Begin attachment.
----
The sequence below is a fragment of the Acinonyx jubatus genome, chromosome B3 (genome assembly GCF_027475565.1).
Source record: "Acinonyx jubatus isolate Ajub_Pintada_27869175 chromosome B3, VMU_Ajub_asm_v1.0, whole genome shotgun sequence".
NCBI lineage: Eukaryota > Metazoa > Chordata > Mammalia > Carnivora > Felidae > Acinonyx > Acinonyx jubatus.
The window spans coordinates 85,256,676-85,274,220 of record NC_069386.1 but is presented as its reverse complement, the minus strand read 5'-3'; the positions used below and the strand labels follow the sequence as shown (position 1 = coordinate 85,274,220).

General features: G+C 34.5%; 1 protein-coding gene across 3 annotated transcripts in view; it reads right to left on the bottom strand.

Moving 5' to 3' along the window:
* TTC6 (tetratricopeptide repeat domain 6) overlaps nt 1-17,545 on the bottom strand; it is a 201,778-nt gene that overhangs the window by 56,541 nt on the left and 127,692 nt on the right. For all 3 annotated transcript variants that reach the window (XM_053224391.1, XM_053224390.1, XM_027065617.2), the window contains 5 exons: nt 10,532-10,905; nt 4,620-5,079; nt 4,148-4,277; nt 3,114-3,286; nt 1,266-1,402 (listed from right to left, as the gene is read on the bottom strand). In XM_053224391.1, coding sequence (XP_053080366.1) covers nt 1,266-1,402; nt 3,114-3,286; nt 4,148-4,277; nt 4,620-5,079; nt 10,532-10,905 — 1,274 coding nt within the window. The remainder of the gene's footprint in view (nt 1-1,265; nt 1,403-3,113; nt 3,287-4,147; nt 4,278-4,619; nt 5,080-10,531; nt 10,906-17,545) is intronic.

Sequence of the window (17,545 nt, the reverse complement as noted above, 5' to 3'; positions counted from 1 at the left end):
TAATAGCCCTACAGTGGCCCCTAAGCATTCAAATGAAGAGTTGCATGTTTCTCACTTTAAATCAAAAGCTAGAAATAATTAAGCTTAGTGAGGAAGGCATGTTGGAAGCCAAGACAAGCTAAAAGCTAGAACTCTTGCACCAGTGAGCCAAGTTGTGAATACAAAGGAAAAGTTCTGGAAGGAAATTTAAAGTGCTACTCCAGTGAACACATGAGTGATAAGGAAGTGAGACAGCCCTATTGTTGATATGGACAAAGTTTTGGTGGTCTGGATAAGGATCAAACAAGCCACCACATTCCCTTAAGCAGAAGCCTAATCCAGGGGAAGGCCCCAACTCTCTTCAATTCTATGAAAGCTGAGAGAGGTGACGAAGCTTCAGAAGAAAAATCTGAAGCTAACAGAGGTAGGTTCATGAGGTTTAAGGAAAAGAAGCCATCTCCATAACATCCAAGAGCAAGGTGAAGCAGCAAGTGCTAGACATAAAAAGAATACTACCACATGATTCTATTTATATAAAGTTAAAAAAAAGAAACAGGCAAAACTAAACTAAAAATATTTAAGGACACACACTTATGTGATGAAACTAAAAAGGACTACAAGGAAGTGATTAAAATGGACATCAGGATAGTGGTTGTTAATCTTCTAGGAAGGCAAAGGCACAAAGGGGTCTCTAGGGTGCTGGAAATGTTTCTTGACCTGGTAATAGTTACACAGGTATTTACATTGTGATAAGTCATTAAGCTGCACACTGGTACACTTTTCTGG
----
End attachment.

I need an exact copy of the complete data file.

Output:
The sequence below is a fragment of the Acinonyx jubatus genome, chromosome B3 (genome assembly GCF_027475565.1).
Source record: "Acinonyx jubatus isolate Ajub_Pintada_27869175 chromosome B3, VMU_Ajub_asm_v1.0, whole genome shotgun sequence".
NCBI lineage: Eukaryota > Metazoa > Chordata > Mammalia > Carnivora > Felidae > Acinonyx > Acinonyx jubatus.
The window spans coordinates 85,256,676-85,274,220 of record NC_069386.1 but is presented as its reverse complement, the minus strand read 5'-3'; the positions used below and the strand labels follow the sequence as shown (position 1 = coordinate 85,274,220).

General features: G+C 34.5%; 1 protein-coding gene across 3 annotated transcripts in view; it reads right to left on the bottom strand.

Moving 5' to 3' along the window:
* TTC6 (tetratricopeptide repeat domain 6) overlaps nt 1-17,545 on the bottom strand; it is a 201,778-nt gene that overhangs the window by 56,541 nt on the left and 127,692 nt on the right. For all 3 annotated transcript variants that reach the window (XM_053224391.1, XM_053224390.1, XM_027065617.2), the window contains 5 exons: nt 10,532-10,905; nt 4,620-5,079; nt 4,148-4,277; nt 3,114-3,286; nt 1,266-1,402 (listed from right to left, as the gene is read on the bottom strand). In XM_053224391.1, coding sequence (XP_053080366.1) covers nt 1,266-1,402; nt 3,114-3,286; nt 4,148-4,277; nt 4,620-5,079; nt 10,532-10,905 — 1,274 coding nt within the window. The remainder of the gene's footprint in view (nt 1-1,265; nt 1,403-3,113; nt 3,287-4,147; nt 4,278-4,619; nt 5,080-10,531; nt 10,906-17,545) is intronic.

Sequence of the window (17,545 nt, the reverse complement as noted above, 5' to 3'; positions counted from 1 at the left end):
TAATAGCCCTACAGTGGCCCCTAAGCATTCAAATGAAGAGTTGCATGTTTCTCACTTTAAATCAAAAGCTAGAAATAATTAAGCTTAGTGAGGAAGGCATGTTGGAAGCCAAGACAAGCTAAAAGCTAGAACTCTTGCACCAGTGAGCCAAGTTGTGAATACAAAGGAAAAGTTCTGGAAGGAAATTTAAAGTGCTACTCCAGTGAACACATGAGTGATAAGGAAGTGAGACAGCCCTATTGTTGATATGGACAAAGTTTTGGTGGTCTGGATAAGGATCAAACAAGCCACCACATTCCCTTAAGCAGAAGCCTAATCCAGGGGAAGGCCCCAACTCTCTTCAATTCTATGAAAGCTGAGAGAGGTGACGAAGCTTCAGAAGAAAAATCTGAAGCTAACAGAGGTAGGTTCATGAGGTTTAAGGAAAAGAAGCCATCTCCATAACATCCAAGAGCAAGGTGAAGCAGCAAGTGCTAGACATAAAAAGAATACTACCACATGATTCTATTTATATAAAGTTAAAAAAAAGAAACAGGCAAAACTAAACTAAAAATATTTAAGGACACACACTTATGTGATGAAACTAAAAAGGACTACAAGGAAGTGATTAAAATGGACATCAGGATAGTGGTTGTTAATCTTCTAGGAAGGCAAAGGCACAAAGGGGTCTCTAGGGTGCTGGAAATGTTTCTTGACCTGGTAATAGTTACACAGGTATTTACATTGTGATAAGTCATTAAGCTGCACACTGGTACACTTTTCTGG